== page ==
Priene

Priene (mod. Samsun kale) was an ancient city of Ionia on the foot-hills of Mycale, about 6 miles north of the Maeander. It was formerly on the sea coast, but now lies some miles inland.

It is aid to have been founded by Ionians under Aegyptus, a son of Belus. Sacked by Ardys of Lydia, it revived and attained real prosperity under its "sage," Bias, in the middle of the 6th century BC. Cyrus captured it in 545 BC; but it was able to send twelve ships to join the Ionic Revolt (499 BC-494 BC). Disputes with Samos, and the troubles after Alexander's death, brought Priene low, and Rome had to save it from the kings of Pergamum and Cappadocia in 155.

Orophernes, the rebellious brother of the Cappadocian king, who had deposited a treasure there and recovered it by Roman intervention, restored the temple of Athena as a thank-offering. Under Roman and Byzantine dominion Priene had a prosperous history. It passed into Muslim hands late in the 13th century.

The ruins, which lie in successive terraces, were the object of missions sent out by the English Society of Dilettanti in 1765 and 1868, and have seen thoroughly laid open by Dr Th. Wiegand (1895-1899) for the Berlin Museum. The city, as rebuilt in the 4th and 3rd centuries, was laid out on a rectangular scheme. It faced south, its acropolis rising nearly 700 feet behind it. The whole area was enclosed by a wall 7 feet thick with towers at intervals and three principal gates.

Athena-Temple, Priene

Priene, Athena Polias Altar,

On the lower slopes of the acropolis was a shrine of Demeter. The town had six main streets, about 20 feet wide, running east and west and fifteen streets about 10 ft. wide crossing at right angles, all being evenly spaced; and it was thus divided into about 80 insulae. Private houses were apportioned four to an insula. The systems of water-supply and drainage can easily be discerned. The houses present many analogies with the earliest Pompeian. In the western half of the city, on a high terrace north of the main street and approached by a fine stairway, was the temple of Athena Polias, a hexastyle peripterial structure built by Pythias, the architect of the Mausoleum. Under the basis of the statue of Athena were found in 1870 silver tetradrachms of Orophernes, and some jewelry, probably deposited at the time of the Cappadocian restoration.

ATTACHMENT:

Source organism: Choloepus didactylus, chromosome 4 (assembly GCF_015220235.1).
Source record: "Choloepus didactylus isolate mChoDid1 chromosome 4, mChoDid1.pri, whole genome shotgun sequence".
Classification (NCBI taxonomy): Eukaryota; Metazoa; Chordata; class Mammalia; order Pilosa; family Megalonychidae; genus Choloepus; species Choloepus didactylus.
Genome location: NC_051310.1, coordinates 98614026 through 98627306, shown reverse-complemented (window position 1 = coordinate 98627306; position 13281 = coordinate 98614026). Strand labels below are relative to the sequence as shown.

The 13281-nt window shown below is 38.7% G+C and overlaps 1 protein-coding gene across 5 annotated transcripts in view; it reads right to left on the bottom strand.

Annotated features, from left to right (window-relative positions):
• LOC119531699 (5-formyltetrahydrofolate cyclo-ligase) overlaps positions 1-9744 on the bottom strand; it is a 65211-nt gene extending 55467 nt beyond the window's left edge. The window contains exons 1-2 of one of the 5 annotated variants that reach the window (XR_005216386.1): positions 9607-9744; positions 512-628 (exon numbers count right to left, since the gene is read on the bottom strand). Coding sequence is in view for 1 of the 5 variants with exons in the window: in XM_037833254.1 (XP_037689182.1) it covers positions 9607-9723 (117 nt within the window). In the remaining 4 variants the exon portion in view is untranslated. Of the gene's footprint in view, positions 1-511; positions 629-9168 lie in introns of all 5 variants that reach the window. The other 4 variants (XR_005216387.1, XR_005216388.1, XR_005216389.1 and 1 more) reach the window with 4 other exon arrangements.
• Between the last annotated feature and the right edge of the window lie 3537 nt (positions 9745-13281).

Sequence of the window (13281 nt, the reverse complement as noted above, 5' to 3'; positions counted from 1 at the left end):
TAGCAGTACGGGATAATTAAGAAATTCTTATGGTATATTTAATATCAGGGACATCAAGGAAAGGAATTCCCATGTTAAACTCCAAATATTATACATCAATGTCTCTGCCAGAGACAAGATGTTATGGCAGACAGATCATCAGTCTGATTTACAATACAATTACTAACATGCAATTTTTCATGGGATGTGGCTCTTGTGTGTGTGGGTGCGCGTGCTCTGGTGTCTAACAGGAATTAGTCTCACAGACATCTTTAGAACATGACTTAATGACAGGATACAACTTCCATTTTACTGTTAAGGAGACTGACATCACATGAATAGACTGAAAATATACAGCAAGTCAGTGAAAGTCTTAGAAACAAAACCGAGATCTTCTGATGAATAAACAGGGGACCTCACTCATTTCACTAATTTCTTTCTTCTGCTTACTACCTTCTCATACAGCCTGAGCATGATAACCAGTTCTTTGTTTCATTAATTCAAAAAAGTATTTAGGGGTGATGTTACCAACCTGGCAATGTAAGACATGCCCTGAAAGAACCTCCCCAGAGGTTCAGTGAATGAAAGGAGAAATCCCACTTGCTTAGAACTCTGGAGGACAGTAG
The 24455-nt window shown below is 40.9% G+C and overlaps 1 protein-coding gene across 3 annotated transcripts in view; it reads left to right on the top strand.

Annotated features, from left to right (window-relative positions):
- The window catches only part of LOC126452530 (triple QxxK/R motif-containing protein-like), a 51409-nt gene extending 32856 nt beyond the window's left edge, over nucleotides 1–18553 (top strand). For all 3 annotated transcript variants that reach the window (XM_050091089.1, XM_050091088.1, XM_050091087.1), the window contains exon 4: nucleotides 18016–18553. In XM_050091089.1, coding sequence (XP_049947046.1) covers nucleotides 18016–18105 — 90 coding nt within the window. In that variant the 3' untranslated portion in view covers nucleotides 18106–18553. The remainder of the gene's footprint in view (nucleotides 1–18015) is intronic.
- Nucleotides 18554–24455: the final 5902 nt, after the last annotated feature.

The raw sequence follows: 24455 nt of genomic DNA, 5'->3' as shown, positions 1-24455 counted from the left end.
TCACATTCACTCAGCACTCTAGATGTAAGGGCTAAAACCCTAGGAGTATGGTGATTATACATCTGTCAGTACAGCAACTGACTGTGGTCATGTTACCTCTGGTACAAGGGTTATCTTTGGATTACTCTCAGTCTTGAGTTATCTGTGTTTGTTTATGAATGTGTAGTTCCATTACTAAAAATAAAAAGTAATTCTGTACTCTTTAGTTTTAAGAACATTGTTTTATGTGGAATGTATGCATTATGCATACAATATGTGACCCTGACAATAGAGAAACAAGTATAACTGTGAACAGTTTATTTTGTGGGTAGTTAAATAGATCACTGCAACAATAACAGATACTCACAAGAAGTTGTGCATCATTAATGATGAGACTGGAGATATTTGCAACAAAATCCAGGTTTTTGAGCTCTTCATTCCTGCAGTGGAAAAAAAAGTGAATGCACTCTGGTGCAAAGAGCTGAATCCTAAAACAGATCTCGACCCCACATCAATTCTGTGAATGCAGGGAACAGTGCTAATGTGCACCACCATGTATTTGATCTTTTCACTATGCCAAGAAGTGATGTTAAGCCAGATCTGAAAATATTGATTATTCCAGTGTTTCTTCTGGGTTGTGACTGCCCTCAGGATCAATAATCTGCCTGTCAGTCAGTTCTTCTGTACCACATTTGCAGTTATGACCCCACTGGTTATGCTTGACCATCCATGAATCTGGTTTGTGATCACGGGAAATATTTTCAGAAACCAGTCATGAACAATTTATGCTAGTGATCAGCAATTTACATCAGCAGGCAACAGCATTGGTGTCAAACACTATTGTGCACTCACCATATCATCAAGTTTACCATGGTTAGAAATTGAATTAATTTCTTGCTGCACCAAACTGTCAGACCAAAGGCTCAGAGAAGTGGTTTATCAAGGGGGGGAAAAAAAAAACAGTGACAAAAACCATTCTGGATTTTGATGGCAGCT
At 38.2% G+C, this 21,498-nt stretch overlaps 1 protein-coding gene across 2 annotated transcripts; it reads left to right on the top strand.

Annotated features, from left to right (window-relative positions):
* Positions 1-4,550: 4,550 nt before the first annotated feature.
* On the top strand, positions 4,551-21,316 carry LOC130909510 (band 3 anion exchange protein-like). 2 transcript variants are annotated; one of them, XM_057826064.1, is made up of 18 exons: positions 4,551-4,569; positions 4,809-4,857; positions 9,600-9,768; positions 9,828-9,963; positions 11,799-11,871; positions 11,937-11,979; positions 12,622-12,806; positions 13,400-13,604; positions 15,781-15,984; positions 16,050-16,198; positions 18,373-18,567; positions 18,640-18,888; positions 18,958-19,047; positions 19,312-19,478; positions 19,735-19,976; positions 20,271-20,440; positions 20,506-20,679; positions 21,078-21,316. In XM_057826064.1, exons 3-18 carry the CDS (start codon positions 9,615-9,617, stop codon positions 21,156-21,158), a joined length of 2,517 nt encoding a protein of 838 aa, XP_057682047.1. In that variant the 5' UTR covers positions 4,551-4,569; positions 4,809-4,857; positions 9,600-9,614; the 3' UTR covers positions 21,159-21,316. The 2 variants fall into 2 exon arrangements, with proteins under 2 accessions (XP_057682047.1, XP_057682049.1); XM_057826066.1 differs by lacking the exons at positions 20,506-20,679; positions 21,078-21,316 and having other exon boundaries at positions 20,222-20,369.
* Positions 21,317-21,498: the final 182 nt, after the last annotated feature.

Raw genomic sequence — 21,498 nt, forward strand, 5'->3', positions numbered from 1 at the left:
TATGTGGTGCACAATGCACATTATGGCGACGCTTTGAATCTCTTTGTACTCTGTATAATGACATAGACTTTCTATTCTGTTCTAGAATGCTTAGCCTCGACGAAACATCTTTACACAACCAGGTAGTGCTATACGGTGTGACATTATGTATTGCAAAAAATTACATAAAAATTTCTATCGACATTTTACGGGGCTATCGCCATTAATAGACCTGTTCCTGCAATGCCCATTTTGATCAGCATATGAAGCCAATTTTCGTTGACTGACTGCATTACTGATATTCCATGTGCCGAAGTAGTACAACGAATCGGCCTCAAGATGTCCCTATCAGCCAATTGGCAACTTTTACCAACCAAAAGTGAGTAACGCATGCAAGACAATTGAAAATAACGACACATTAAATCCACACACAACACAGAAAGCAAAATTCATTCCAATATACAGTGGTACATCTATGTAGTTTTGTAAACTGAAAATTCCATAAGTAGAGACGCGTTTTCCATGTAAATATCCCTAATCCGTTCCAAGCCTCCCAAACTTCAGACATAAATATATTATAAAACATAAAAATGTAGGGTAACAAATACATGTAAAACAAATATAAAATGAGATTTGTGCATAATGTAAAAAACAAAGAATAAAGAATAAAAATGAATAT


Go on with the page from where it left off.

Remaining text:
Theater of Priene, in the Background the Acropolis

Bouleuterion

Fronting the main street is a series of halls, and on the other side is the fine market place. The municipal buildings, Roman gymnasium, and well preserved theatre lie to the north, but, like all the other public structures, in the centre of the plan. Temples of Isis and Asclepius have been laid bare. At the lowest point on the south, within the walls, was the large stadium, connected with a gymnasium of Hellenistic times.

See Society of Dilettanti, Ionian Antiquities (1821), vol. ii.; Th. Wiegand and H. Schrader, Priene (1904); on inscriptions (360) see Hiller von Gartringen, Inschriften van Priene (Berlin, 1907), with collection of ancient references to the city.

This article incorporates text from the public domain 1911 Encyclopædia Britannica.
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On reaching Priene, Alexander the Great made a further dedication to Athena. There the townspeople were laying out their new city and building a temple to its patron goddess. Alexander offered funds to complete the temple, and the inscription on this wall block, cut into a block of marble, records his gift. The inscription was found in the nineteenth century by the architect-archaeologist Richard Pullan leading an expedition on behalf of the Society of Dilettanti. It reads: 'King Alexander dedicated the Temple to Athena Polias'. Length: 120.5 cm Width: 49.5 cm Height: 1.25 m Width: 1.25 m (about) Thickness: 48.25 cm

Gift of the Society of Dilettanti , GR 1870.3-20.88 (Inscription 399 and 400) Room 78, Classical inscriptions, north wall

B.F. Cook, Greek inscriptions (London, The British Museum Press, 1987), pp. 21-22, fig. 12, Image and information from http://www.thebritishmuseum.ac.uk

Pausanias:

The Ionians who settled at Myus and Priene, they too took the cities from Carians. The founder of Myus was Cyaretus the son of Codrus, but the people of Priene, half Theban and half Ionian, had as their founders Philotas, the descendant of Peneleus, and Aepytus, the son of Neileus. The people of Priene, although they suffered much at the hands of Tabutes the Persian and afterwards at the hands of Hiero, a native, yet down to the present day are accounted Ionians.

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Bias of Priene

Hermogenes of Priene, Hellenistic architect

Priene

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